Word got out about Lyndon’s linkbait – Google found out about it and devalued all the links the article gained. There’s now a disclaimer on the article saying that the story is a parody. It’s a shame because it gained a huge number of links and attention, but it doesn’t mean that this style of linkbait isn’t repeatable.

Zombie Dating

Matt Inman has created some excellent linkbait in his time, and it was hard to choose one piece in particular. When working on a dating website, he created the dating site parody Zombie Harmony. It was a great concept that was implemented beautifully. The site had Shaun of the Deadesque humour to it, taking a ridiculous subject seriously, whilst also being beautifully designed. The piece looks like it was designed for the StumbleUpon & Digg crowd, and comes complete with embed codes to help spread the word.

What’s Great About It?

It’s well designed, it’s got triggers that make you instantly want to share it and it comes with embed codes to encourage bloggers to link to it. It’s nice design helps to get it that extra Digg or Stumble too.

What’s Not Great About It?

There’s not much that’s wrong with this. The anchor text is more likely to include “zombie” than “dating site”, but it’s still going to get some decent inbound links (and in fact did, over 2000 links to this page alone according to Yahoo).

I’d just like to end with a quote from Matt Cutts on the subject of linkbait, where he says

I think of “linkbait” as something interesting enough to catch people’s attention, and that doesn’t have to be a bad thing. There are a lot of ways to do that, including putting in sweat-of-the-brow work to generate data or insights, or it can be as simple as being creative.

23 Feb 2009, Posted by admin , 4 Comments

Know Your SEO?

I’ve just released a new kind of SEO puzzle, it’s tricky. I’ll be keeping this section updated with hints and tips if they’re needed. Hopefully you’ll be able to solve it, although I think most people will struggle. If you manage it, well done – you’re one of the few.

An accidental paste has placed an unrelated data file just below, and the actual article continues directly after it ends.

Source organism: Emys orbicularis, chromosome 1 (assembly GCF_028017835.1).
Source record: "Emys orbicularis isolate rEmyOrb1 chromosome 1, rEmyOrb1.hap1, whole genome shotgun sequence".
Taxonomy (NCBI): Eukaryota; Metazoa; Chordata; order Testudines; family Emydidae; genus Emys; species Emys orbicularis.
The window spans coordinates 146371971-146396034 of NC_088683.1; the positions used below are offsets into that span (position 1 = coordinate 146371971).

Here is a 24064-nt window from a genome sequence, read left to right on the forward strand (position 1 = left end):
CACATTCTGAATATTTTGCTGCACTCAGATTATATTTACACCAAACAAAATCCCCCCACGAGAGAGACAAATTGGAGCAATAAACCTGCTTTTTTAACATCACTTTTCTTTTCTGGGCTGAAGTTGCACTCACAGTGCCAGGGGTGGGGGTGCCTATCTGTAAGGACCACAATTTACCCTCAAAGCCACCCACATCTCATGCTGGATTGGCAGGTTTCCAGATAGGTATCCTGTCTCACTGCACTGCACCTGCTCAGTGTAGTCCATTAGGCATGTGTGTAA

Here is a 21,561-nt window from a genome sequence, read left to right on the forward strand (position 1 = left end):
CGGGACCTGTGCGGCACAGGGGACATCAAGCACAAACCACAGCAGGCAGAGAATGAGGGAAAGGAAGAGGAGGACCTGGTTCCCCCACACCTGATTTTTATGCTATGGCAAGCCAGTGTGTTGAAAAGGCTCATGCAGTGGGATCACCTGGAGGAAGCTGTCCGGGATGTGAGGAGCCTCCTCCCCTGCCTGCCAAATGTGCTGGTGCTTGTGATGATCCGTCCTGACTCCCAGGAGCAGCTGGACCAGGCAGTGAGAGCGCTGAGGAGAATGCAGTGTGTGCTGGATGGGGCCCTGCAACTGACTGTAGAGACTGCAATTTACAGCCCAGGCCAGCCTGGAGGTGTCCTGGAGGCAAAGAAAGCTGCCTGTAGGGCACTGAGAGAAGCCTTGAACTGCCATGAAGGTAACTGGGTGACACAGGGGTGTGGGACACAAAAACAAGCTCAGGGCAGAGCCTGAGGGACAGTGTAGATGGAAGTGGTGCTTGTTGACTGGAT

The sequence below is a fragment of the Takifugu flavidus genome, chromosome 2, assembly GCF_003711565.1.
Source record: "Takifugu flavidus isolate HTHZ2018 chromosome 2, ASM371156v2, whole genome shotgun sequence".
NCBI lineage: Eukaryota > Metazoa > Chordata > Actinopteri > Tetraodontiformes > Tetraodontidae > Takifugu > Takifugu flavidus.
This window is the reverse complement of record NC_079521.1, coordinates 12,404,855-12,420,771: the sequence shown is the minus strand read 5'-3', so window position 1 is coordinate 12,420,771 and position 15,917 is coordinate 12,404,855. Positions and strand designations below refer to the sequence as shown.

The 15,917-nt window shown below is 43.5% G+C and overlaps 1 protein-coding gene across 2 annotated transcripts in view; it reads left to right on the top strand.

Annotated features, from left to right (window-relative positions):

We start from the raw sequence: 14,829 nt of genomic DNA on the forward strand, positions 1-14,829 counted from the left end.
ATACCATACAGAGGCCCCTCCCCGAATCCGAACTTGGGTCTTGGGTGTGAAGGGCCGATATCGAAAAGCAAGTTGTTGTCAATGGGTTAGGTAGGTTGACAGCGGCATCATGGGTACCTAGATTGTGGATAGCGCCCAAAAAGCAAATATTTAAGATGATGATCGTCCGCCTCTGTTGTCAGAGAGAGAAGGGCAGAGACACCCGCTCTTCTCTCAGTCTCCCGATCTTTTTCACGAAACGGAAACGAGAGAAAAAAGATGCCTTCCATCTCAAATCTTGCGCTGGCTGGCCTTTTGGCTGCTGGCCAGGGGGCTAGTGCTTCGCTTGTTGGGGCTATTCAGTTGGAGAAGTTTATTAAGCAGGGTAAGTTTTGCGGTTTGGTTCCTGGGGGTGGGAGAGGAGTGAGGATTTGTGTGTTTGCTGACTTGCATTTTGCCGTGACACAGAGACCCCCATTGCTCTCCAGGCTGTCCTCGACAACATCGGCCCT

Good luck.

Check out the SEO Search Game.

04 Jan 2009, Posted by admin , 0 Comments

The Trouble With Digg

Digg, the social bookmarking/voting/massive traffic driving site that it is, has a massive, massive flaw. It’s algorithm has been tweaked almost exclusively to prevent it from being gamed, and it’s biggest, decisive factor is to place more weight to people that have trusted accounts, people that digg stories that later become more successful.

This is where the problem occurs:

1. Digger submits something to Digg. It becomes popular. His account gets trust added.

2. Digger submits something else to Digg. It is more likely to become popular with his new trust. It becomes popular, he gets more trust.

3. Digger submits more stories, these are all more likely to get to the frontpage, and so they’re more likely to be seen and he’s more likely to get even more trust from Digg’s algorithm.

4. This happens with so many Diggers that at some point, those with regular accounts can’t get their stories even seen by anyone else because their level of trust is so low by comparison. They don’t have a chance to get their stories popular.

That’s the point we’re at now. Those diggers who have been lucky enough to have had stories go popular early on can get things frontpaged easily, whereas other people with regular accounts most often can’t get their story seen at all *even if it’s really fucking good*.

The trust assigned to the newly trusted Diggers just continues to escalate, and their ability to get to the frontpage snowballs. Of course, it doesn’t help matters that there are hundreds of bots in Digg that are designed to look normal by voting up everything on the homepage each day, but then that’s a different argument.

Digg really needs to sort itself out, because this emphasis on making Digg ungameable is just making regular Digg users really fucking angry.